The. above principles of operation are embodied in the arrangement shown in the drawings, particularly in Figs. 4 and In said figures is shown :1 back electrode cup or support 40. which may be a brass or aluminum casting. formed with a cavity 41, con tainiug the carbon block constituting the back electrode 4-2. This carbon block is held in position within the cavity by bolts 43, having heads 44 countersunk or recessed in the face of said block and the shanks extending through the back side of the casting 4-0. As shown in the drawing, insulating bushings and washers, as at 45, are employed. Two of said bolts are connected by a conducting bridge piece 46, to which is secured, by soldering or otherwise. one of the terminals 47 of the line connections. These parts are held in place by nuts 48. The micro phonic cavities 49, containing the microphonic balls or spheres 50, are formed in the front face of the back electrode 4-2. These cavities may be distributed over the face of the electrode somewhat after the manner inannular zones taken at suecessivelyincreasing distances from the center of the diaphragm. show a progressively increasing microphonic area extending well out toward the periphery of the diaphragm.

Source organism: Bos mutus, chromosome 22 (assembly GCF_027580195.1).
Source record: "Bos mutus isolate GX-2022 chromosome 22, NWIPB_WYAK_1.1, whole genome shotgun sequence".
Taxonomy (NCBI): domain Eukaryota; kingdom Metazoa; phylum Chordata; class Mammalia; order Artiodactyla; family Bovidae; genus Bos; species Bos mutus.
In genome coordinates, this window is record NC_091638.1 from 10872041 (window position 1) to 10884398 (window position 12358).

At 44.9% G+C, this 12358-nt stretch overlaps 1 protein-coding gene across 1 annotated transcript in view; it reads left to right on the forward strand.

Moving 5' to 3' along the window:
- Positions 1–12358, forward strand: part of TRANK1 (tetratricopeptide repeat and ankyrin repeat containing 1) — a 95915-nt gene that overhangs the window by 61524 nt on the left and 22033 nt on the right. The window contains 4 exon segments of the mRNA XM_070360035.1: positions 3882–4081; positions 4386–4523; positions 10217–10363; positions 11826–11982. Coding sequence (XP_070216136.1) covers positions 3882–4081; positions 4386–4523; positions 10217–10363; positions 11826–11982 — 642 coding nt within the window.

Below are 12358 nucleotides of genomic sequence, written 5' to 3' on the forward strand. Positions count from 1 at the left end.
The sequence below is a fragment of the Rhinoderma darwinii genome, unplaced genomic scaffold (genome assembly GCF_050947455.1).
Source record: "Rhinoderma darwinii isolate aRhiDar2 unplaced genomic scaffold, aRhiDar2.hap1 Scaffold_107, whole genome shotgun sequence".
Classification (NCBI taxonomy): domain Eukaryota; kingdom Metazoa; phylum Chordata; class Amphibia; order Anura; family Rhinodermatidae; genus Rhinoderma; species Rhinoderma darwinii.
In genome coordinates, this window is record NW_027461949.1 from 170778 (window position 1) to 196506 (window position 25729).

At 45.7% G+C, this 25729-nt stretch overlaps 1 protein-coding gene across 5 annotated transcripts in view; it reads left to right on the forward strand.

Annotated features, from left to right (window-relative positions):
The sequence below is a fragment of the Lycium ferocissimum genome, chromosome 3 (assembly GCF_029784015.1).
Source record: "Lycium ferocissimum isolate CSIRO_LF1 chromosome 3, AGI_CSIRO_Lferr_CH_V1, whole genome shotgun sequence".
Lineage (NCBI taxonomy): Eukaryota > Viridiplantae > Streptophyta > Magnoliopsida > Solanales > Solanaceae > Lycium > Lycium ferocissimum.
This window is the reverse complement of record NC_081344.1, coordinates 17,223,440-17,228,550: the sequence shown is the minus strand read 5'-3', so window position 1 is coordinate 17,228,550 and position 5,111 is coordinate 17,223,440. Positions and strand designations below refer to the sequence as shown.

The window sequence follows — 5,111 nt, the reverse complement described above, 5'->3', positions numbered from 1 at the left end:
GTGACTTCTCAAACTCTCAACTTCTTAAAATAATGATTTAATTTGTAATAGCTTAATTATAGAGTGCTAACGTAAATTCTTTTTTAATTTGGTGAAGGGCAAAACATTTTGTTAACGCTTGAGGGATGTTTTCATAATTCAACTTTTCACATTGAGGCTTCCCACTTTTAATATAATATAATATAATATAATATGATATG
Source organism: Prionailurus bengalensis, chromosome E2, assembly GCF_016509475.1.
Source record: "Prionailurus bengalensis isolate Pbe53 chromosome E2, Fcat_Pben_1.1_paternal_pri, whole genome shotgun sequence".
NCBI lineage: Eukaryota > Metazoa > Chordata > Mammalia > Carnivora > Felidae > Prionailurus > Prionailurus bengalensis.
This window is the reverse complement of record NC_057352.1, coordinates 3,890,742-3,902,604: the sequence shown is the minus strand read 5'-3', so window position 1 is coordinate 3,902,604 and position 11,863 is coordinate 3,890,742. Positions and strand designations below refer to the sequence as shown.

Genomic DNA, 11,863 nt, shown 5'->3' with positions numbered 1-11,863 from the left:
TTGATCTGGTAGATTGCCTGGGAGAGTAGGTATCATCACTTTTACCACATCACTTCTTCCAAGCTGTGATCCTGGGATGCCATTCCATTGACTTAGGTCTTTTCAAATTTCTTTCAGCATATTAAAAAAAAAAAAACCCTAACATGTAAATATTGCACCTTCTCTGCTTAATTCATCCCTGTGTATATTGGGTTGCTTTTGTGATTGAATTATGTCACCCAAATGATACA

The casting 40 is formed with a plain annular seat 51, upon which rests a thin sensitive carbon diaphragm The block 2, washers 45, and casting 40 are so proportioned and relatively arranged that the diaphragm 52 is substantially parallel with the front face of the back electrode 42 and is separated therefrom by a space only sufficient to permit of the maximum desired vibration of the diaphragm. The balls or spheres 50 are made large enough so that they will not escape from their cavities and become lodged between the face of the diaph agm and the block. even when the diaphragm vibrates at itsmaximum amplitude. The thin carbon diaphragm which I find to be the best for articulation, is exceedingly porous and absorbs moisture from the air very quickly. The etlect of this when passing considerable current as is necessary for satisfactory operation, is to produce whistling sounds in the transmitter, which tend to obscure speech and thus impair the effectiveness of the system. For my present purpose. l tind it necessary to protect the diaphragm from all moisture. To this end, it may be covered with a layer of waterproof varnish. but. under conditions of constant use and vibration, such waterproofing is liable to break down. Moreover, the-amount of varnish or other material necessary for the purpose considerably increases the weight of the diaphragm, thus adding to its inertia and increasing its time period. This necessitates using a thinner diaphragm for a given periodicity and the thinner the diaphragm is, the weaker and more liable it is to be broken by shocks or concussions imparted either by accidental blows upon the case or by discharge of heavy artillery. Moreover. if the diaphragm is made thin, the waterproofing material, which i'susually more or less nonconducting, is liable to permeate through to the rear side of the diaphragm and impair its efficiency as a microphone. For the above This acts fairly well for a time,